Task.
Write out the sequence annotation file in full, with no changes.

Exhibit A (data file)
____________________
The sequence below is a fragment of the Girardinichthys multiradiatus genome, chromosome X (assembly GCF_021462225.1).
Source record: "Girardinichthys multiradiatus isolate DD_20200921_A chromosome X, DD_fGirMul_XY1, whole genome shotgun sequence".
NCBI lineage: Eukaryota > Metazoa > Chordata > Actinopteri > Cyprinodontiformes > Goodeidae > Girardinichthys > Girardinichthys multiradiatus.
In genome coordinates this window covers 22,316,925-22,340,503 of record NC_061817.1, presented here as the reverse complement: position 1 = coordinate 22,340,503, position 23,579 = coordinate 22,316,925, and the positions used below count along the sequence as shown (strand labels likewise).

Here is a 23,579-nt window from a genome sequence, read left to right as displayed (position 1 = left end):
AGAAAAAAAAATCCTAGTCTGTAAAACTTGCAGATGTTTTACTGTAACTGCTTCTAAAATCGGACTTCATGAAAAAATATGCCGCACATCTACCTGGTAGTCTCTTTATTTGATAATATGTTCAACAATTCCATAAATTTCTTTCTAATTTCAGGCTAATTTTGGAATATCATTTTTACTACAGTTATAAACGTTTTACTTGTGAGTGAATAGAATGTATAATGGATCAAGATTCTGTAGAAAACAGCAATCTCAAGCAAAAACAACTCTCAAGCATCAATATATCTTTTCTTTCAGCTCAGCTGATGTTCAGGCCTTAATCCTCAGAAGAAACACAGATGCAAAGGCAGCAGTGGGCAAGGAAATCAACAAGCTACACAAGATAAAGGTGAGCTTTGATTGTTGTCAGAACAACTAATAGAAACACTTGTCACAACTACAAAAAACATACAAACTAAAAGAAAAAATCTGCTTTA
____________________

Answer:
The sequence below is a fragment of the Girardinichthys multiradiatus genome, chromosome X (assembly GCF_021462225.1).
Source record: "Girardinichthys multiradiatus isolate DD_20200921_A chromosome X, DD_fGirMul_XY1, whole genome shotgun sequence".
NCBI lineage: Eukaryota > Metazoa > Chordata > Actinopteri > Cyprinodontiformes > Goodeidae > Girardinichthys > Girardinichthys multiradiatus.
In genome coordinates this window covers 22,316,925-22,340,503 of record NC_061817.1, presented here as the reverse complement: position 1 = coordinate 22,340,503, position 23,579 = coordinate 22,316,925, and the positions used below count along the sequence as shown (strand labels likewise).

Here is a 23,579-nt window from a genome sequence, read left to right as displayed (position 1 = left end):
AGAAAAAAAAATCCTAGTCTGTAAAACTTGCAGATGTTTTACTGTAACTGCTTCTAAAATCGGACTTCATGAAAAAATATGCCGCACATCTACCTGGTAGTCTCTTTATTTGATAATATGTTCAACAATTCCATAAATTTCTTTCTAATTTCAGGCTAATTTTGGAATATCATTTTTACTACAGTTATAAACGTTTTACTTGTGAGTGAATAGAATGTATAATGGATCAAGATTCTGTAGAAAACAGCAATCTCAAGCAAAAACAACTCTCAAGCATCAATATATCTTTTCTTTCAGCTCAGCTGATGTTCAGGCCTTAATCCTCAGAAGAAACACAGATGCAAAGGCAGCAGTGGGCAAGGAAATCAACAAGCTACACAAGATAAAGGTGAGCTTTGATTGTTGTCAGAACAACTAATAGAAACACTTGTCACAACTACAAAAAACATACAAACTAAAAGAAAAAATCTGCTTTA